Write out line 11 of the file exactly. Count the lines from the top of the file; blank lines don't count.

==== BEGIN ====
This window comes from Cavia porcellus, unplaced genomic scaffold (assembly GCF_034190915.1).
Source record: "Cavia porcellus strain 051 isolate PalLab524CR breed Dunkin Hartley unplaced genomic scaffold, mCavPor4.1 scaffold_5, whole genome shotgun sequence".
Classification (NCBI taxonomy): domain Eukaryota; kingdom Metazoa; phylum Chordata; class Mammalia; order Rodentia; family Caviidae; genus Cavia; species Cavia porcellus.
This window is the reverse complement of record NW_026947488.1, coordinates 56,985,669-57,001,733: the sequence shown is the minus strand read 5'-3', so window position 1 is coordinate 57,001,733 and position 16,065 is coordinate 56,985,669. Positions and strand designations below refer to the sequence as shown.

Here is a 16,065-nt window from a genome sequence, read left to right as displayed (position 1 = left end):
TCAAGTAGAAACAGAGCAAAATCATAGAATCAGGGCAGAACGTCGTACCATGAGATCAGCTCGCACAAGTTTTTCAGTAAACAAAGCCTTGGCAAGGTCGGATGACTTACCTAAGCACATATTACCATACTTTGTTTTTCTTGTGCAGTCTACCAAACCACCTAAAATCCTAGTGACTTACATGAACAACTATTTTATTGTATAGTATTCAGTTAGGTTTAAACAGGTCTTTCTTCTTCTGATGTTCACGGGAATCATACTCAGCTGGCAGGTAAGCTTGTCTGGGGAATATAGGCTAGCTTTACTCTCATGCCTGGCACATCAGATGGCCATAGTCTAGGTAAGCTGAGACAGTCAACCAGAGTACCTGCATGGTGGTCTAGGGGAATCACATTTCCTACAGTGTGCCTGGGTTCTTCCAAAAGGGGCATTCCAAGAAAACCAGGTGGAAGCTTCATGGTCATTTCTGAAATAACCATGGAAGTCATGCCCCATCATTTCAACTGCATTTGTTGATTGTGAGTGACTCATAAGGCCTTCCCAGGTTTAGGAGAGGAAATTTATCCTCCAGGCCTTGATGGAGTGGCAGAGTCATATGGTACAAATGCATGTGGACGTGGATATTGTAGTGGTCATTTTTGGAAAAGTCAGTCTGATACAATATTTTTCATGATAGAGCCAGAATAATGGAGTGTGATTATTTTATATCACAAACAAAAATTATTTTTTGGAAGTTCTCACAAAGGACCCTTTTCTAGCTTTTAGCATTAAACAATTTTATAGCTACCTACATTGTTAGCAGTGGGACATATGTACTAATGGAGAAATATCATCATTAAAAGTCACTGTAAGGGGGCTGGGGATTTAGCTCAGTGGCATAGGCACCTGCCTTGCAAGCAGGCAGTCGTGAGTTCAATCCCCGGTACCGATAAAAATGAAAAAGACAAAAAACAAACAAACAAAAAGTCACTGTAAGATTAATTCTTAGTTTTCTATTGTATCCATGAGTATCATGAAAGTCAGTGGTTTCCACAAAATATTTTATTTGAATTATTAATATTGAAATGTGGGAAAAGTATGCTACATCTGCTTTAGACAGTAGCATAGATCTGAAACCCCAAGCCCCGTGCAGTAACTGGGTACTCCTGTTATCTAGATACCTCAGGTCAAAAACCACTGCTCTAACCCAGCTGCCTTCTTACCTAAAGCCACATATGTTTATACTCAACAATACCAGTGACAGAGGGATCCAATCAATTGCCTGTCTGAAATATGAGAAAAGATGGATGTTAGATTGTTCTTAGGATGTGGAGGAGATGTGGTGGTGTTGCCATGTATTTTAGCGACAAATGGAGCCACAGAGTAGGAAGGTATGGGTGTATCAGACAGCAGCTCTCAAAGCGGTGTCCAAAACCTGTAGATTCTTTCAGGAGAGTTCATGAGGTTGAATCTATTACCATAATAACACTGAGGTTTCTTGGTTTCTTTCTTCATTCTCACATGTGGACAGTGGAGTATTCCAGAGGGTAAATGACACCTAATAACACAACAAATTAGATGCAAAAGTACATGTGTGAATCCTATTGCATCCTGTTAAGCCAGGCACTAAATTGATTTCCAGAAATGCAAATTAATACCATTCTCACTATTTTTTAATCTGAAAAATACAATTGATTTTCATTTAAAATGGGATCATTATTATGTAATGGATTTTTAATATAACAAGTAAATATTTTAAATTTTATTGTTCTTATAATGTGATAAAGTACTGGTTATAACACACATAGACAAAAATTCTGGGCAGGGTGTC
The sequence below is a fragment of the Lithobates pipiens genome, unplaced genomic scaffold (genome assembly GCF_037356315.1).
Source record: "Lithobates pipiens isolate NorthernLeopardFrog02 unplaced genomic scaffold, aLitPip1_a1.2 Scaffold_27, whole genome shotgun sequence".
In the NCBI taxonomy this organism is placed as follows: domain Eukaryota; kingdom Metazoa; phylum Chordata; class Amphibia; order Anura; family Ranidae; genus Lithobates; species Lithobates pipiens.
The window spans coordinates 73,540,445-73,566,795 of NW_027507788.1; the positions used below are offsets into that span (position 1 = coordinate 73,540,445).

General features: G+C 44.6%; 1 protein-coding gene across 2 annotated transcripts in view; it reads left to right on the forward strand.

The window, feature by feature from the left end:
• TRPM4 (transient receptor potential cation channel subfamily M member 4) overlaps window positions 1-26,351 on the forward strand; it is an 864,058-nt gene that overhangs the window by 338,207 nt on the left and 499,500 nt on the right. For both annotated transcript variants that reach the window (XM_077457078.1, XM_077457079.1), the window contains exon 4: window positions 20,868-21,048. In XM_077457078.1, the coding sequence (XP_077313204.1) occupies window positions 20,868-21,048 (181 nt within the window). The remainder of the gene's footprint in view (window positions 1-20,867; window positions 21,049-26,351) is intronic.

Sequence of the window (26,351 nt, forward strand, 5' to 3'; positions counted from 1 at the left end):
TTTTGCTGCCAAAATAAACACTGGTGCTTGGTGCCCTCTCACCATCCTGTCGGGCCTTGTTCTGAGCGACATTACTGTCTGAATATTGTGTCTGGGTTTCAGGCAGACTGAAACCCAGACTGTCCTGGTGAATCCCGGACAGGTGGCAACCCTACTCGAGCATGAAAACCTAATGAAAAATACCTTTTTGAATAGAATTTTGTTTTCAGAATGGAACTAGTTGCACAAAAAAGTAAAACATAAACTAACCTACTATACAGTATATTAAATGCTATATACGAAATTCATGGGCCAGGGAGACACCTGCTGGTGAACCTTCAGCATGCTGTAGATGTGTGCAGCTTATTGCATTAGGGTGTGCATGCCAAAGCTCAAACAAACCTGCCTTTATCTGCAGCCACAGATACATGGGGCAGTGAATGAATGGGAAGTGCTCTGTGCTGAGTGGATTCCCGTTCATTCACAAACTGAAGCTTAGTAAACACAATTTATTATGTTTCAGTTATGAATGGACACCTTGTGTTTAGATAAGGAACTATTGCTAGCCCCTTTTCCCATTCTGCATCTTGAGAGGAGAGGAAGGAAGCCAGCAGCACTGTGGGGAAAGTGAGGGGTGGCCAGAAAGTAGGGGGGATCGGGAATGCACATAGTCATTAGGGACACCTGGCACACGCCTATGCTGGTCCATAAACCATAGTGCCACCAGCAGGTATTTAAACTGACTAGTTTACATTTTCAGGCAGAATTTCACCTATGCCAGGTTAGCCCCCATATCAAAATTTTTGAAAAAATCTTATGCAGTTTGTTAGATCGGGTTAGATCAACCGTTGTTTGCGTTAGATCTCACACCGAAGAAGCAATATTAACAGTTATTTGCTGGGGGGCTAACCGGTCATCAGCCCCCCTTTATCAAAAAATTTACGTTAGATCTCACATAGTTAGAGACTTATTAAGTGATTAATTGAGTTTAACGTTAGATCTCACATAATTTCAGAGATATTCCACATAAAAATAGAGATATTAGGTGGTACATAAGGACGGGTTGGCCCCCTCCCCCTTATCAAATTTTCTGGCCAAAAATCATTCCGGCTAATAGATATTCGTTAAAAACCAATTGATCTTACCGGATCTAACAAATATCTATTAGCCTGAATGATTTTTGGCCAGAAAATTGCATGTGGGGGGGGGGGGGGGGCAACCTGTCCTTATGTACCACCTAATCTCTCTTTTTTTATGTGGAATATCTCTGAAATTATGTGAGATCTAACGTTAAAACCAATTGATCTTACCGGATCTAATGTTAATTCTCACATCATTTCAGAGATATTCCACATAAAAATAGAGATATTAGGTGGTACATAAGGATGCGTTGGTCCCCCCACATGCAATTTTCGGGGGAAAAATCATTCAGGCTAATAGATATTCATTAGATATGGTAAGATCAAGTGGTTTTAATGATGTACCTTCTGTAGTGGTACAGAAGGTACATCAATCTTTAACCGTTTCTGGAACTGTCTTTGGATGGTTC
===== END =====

General features: G+C 44.6%; 1 protein-coding gene across 2 annotated transcripts in view; it reads left to right on the forward strand.